Many competitions are organized each year on platforms such as Kaggle, CodaLab Competitions or EvalAI. Some allow you to upload your model’s predictions, while others allow you to upload directly your model’s code to have it trained and tested on the platform. Which one is better? What should you do as a competition organizer? What are the pros and cons? Let’s have a closer look.
Result submissions versus code submissions
Let’s end the suspense here. With the goal in mind to put in place a robust benchmark on a given problem, I advice for allowing only code submission, for the following reasons.
The first point is an improved reproducibility. With results submission, you can re-run the scoring involving the predictions and the ground-truth. This is quite limited, in comparison to code submission that you can re-run from scratch: the model training, making the predictions and then the scoring. Having the code at hand make a huge difference here. How can you know how the participants did obtain the predictions they submitted? You need them to tell you. Even if they do tell you, you need them to be specific enough in their description, and you need to trust them. Their predictions could even be made manually by a human, who knows? To perform rigorous experimental science, you must have the code of all algorithms that you compare, and being able to re-run all the experiments on the same environment.
Complex evaluation procedures
A second point is the possibilities of running complex evaluation procedures. With code submission you can compute cross-validation, multiple trials, or even test the model in different conditions and on different hidden datasets. With results submission, the best you can do is using re-sampling (bootstrap) to compute errors bars.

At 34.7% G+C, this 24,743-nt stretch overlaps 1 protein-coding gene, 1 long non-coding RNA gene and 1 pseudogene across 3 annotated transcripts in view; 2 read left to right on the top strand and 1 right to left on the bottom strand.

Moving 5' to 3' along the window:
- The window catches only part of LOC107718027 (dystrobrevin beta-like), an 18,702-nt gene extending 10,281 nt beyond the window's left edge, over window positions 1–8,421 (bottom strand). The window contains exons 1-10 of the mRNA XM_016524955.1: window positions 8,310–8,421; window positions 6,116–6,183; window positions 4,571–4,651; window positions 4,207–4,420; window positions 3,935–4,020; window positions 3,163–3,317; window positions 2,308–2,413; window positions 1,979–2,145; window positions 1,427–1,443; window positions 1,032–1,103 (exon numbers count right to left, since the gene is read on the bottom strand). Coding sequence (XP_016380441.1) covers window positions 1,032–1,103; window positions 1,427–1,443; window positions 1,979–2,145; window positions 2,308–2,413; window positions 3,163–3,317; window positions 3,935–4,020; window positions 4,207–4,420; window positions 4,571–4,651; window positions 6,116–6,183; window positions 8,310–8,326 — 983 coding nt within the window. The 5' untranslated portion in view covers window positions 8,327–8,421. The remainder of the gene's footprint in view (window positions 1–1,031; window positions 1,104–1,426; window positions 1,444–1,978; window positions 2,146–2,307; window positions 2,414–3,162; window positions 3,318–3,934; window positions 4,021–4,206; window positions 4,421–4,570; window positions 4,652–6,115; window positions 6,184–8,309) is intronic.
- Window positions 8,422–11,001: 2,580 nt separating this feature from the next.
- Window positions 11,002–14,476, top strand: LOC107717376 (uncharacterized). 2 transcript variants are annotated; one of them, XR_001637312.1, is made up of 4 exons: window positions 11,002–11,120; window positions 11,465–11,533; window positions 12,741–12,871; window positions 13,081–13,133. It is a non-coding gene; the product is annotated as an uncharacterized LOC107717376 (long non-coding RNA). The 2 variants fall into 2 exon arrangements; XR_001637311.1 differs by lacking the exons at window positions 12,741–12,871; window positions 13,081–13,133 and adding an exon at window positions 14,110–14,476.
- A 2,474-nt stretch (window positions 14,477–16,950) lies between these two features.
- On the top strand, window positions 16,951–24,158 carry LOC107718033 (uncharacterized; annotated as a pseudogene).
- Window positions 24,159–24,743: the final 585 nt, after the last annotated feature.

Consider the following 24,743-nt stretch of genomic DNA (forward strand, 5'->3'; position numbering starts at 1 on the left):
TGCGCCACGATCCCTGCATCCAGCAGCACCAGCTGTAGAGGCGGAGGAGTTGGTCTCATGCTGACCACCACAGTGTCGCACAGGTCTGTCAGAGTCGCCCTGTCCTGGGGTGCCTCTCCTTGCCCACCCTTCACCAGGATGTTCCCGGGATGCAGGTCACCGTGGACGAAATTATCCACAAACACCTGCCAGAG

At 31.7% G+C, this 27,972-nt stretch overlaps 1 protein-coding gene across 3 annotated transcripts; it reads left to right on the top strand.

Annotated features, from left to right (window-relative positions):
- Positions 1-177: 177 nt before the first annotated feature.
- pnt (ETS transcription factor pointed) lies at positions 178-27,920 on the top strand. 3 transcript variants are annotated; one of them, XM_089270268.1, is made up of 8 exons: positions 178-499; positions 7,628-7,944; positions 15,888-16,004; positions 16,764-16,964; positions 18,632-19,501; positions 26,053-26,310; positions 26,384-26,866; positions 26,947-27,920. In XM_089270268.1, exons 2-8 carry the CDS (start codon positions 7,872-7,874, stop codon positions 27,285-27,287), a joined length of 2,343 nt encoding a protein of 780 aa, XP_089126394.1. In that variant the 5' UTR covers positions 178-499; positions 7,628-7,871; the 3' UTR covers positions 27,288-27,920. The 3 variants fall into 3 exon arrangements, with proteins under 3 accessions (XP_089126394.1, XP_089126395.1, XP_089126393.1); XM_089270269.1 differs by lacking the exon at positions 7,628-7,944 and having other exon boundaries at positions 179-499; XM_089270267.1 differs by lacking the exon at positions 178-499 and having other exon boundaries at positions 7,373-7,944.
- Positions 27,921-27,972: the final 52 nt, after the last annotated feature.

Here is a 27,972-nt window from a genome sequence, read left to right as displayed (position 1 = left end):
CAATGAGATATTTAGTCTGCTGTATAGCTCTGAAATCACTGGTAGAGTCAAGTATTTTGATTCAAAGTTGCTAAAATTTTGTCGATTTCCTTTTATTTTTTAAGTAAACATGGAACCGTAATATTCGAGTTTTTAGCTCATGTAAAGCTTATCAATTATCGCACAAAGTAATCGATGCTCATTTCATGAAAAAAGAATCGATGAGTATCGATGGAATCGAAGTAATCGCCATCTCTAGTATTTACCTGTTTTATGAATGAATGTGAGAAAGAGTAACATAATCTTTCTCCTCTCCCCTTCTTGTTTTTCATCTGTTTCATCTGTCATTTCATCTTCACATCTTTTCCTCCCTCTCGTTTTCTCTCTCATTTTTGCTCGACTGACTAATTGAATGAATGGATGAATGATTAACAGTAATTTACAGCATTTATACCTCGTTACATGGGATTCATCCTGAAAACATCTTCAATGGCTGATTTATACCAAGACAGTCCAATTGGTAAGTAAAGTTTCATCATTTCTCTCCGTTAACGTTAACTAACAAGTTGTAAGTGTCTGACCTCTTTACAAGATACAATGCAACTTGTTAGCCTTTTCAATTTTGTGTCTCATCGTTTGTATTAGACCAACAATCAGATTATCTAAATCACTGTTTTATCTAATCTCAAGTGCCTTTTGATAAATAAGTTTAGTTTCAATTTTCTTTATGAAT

It makes it easier to control cheating. If the participants submit their code, you can always review it to check that they are not doing anything forbidden by the rules of the challenge.
Data are hidden
Another point in favor of code submission is that your data are hidden for real, especially the test data. When allowing result submissions, you necessarily give access to X test, the test data given as input to the models to generate the predictions ŷ test! This is a huge bias as semi-supervised techniques can be used to fine tune the model, and increase the score specifically for the test data. More generally, code submission is less prone to data manipulation, and even allow you to use confidential data in the evaluation.
The last point I’ll make here is that code submission is fairer for the participants. It confers the exact same environment and the exact same computational resources to all candidates during the evaluation of submissions. It also allows to control the training and evaluation time. With result submission, participants are completely free. Of course, having a total liberty can be seen as an advantage: you can use all resources you have at hand to improve your score.
Need to supply resources
The main disadvantage of code submission is that it requires from the organizer to supply resources. This can be very demanding as the number of participants and the complexity of the task increase. In this case, result submission help to decentralized the calculations into the computers of all candidates. It is a hard price to pay in order to have all the advantages mentioned above.
Hard to put in place?
A common misconception about code submission is that it is tricky to put in place. It is usually not true. For instance, on CodaLab Competitions, it is actually extremely simple. This discussion is summed up in the table below.
To sum up, I think that competitions with code submission are the most serious ones, because it allows to perform systematic experiments, in a fair way for the participants. The main downside is that it requires more computing power on the side of the organizers. As Spider-Man said, “with great power comes great responsibility”.